After a year and a half of waiting since the Perseverance rover landed on our nearest planetary neighbor, new data is coming — and with some surprises.
The rover, the size of a car and carrying seven scientific instruments, has been exploring Mars’ 30-mile-wide Jezero Crater, a once lake and ideal location for evidence of ancient life and information about Mars. Earth’s geology and climate past.
In a paper published today in the journal scientific progress, a team of researchers led by UCLA and the University of Oslo found that the rock formations at the bottom of the crater, as observed by the rover’s ground-penetrating radar instrument, were unexpectedly sloping. The slope, thickness and shape of the sloping sections suggest that they either formed from slowly cooling lava or were deposited as sediments in the former lake.
Perseverance is currently exploring the delta on the western edge of the crater, where a river once fed the lake, leaving behind a lot of dirt and rocks picked up along the way. As the rover collects more data, the researchers hope to unravel the complex history of this part of the red planet.
“We were very surprised to find the rocks piled up at an oblique angle,” said David Page, UCLA professor of Earth, planetary and space sciences and one of the principal investigators of the Mars Subsurface Experiment Radar Imager, or RIMFAX. Horizontal rocks are seen at the bottom of the crater. The fact that they slope like this requires a more complex geological history. They may have formed when lava rose to the surface, or, they may represent older delta sediments buried at the bottom of the crater .”
Most of the evidence the rover has collected so far points to the origin of igneous rocks or melts, Page said, but based on the RIMFAX data, he and his team haven’t been able to determine how the sloping layers formed. RIMFAX acquires images of subsurface features by emitting a series of radar waves beneath the surface, which are reflected by rock formations and other obstacles. The shape, density, thickness, angle, and composition of subsurface objects affect how radar waves bounce off, creating a visual image of subsurface objects.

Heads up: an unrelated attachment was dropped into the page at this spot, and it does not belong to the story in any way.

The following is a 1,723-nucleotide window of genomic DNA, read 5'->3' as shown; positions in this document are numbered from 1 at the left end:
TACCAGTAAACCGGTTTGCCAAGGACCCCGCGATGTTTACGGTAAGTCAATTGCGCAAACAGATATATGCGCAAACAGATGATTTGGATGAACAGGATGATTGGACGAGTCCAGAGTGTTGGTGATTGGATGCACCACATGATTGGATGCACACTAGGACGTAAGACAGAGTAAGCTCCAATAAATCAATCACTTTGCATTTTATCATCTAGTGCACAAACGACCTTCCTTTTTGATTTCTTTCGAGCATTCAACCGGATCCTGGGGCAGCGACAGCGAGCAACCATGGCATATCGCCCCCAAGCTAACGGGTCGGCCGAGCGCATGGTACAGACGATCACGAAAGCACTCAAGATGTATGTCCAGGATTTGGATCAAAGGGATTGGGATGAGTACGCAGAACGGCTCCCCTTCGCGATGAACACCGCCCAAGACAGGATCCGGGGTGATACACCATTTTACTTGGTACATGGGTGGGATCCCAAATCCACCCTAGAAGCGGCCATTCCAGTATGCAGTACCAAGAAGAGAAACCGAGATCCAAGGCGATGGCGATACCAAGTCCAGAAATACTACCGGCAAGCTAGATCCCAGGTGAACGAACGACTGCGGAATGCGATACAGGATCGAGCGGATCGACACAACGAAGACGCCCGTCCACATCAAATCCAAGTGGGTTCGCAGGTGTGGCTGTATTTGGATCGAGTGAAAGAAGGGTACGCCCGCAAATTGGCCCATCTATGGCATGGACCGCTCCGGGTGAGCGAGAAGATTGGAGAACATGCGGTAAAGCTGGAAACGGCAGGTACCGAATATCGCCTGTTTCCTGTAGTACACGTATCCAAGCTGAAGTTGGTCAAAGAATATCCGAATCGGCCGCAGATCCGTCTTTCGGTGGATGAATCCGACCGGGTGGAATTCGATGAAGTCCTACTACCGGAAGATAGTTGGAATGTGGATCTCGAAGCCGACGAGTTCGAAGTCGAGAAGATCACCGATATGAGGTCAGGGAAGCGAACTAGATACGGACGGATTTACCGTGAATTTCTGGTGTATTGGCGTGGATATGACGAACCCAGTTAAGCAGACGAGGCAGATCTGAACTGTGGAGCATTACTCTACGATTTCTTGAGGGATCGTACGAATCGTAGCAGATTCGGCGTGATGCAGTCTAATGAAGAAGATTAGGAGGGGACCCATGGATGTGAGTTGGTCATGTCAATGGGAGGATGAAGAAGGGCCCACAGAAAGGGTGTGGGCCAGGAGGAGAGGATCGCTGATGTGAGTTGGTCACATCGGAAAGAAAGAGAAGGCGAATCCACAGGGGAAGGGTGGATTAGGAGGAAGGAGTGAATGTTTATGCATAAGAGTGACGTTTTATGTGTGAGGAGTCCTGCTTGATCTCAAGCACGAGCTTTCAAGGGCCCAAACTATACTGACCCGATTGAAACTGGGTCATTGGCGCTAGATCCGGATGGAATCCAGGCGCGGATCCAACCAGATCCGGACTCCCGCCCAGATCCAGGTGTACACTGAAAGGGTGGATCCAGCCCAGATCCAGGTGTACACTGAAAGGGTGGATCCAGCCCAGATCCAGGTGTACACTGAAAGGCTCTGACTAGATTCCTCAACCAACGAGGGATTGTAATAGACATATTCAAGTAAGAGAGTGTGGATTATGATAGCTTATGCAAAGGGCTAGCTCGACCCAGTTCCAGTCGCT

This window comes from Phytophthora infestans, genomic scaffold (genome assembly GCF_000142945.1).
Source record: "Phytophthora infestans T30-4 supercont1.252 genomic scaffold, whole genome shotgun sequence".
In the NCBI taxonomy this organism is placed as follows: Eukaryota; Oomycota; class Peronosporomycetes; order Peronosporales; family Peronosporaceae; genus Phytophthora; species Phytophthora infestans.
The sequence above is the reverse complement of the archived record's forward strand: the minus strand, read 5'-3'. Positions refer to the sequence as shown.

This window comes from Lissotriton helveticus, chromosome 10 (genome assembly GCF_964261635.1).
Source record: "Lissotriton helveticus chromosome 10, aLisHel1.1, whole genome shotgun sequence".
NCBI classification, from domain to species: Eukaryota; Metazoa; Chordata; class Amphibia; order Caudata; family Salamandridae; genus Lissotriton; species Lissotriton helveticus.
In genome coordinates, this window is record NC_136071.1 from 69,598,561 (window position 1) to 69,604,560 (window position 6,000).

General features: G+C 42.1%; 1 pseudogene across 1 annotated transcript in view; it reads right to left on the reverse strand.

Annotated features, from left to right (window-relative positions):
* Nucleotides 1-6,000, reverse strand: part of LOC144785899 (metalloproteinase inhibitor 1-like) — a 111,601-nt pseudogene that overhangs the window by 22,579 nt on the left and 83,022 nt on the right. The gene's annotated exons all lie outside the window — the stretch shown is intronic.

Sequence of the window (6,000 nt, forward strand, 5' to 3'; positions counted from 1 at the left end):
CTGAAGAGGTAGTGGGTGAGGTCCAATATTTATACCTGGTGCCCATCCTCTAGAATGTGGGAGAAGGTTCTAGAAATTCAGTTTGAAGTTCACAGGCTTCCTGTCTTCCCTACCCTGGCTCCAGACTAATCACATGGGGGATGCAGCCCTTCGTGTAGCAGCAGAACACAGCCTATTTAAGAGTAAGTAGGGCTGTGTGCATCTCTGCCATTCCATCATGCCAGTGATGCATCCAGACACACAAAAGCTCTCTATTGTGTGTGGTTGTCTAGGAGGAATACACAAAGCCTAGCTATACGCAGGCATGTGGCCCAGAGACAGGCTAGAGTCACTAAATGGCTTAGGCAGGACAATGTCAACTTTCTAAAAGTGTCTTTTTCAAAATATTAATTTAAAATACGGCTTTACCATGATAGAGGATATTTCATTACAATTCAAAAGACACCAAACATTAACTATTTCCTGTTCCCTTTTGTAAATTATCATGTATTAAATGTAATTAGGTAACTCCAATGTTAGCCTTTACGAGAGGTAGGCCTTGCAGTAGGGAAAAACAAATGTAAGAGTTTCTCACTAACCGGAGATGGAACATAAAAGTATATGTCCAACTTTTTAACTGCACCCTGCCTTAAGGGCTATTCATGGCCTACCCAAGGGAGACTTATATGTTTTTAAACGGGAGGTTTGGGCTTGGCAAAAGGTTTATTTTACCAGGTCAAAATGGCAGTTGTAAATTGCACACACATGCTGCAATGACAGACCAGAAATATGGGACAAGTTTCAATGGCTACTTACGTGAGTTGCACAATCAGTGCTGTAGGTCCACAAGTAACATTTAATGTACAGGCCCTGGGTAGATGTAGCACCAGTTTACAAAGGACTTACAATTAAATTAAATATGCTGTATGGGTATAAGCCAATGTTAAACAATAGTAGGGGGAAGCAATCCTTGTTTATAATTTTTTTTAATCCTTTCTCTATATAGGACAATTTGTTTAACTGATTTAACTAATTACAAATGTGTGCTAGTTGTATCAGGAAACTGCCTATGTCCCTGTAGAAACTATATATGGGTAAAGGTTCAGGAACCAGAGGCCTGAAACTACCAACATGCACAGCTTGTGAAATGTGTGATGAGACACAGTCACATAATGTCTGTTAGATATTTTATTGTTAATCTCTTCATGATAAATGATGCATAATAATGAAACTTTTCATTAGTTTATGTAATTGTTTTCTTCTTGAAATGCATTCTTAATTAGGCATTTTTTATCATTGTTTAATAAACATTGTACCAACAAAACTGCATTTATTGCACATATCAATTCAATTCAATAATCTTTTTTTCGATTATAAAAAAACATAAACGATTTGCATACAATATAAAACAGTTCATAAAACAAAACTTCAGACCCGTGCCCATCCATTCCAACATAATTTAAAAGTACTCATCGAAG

During Perseverance’s initial 3-kilometer traversal, the instrument acquired continuous radar images that revealed electromagnetic properties and bedrock formations (the arrangement of rock layers) at a depth of 15 meters, or about 49 feet, of the Jezero floor. The image revealed ubiquitous layered rock formations, including rock formations that sloped up to 15 degrees. Complicating the mystery is that within these sloping areas there are puzzling, highly reflective rock formations that actually slope in multiple directions.
“RIMFAX gave us a view of the Martian formations, similar to the highway road cuts you see on Earth, and sometimes tall rock formations can be seen on hillsides as you drive past,” Page explained. “Prior to Perseverance’s landing, there were many assumptions about the exact nature and origin of the material on the crater’s ground. We have now been able to narrow down the possibilities, but the data we have obtained so far suggest that the crater’s historic crater floor may be larger than ours Expected to be much more complicated.”
The data collected by RIMFAX will provide valuable context for the rock samples Perseverance is collecting that will eventually be brought back to Earth.
“RIMFAX gave us the backstory of the samples we were going to analyze. It’s exciting that the rover’s instruments are generating data and we’re starting to learn, but there’s more to be done,” Page said. “We landed at the bottom of the crater, but now we’re heading towards the actual delta, which is the main goal of the mission. It’s just the beginning of what we hope to learn about Mars soon.”
The paper, “Ground Penetrating Radar Observations of Subsurface Structures at the Floor of Mars’ Jezero Crater,” is one of three published concurrently and discusses some of Perseverance’s first data.
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Svein-Erik Hamran et al., Ground Penetrating Radar Observations of Subsurface Structures at the Floor of Jezero Crater on Mars, scientific progress (2022). DOI: 10.1126/sciadv.abp8564
Courtesy of UCLA
Citation: First Underground Radar Image of Mars Perseverance Rover Reveals Some Surprises (25 Aug 2022), 25 Aug 2022 from https://phys.org/news/2022-08-underground-radar -images-mars-perseverance.html retrieved
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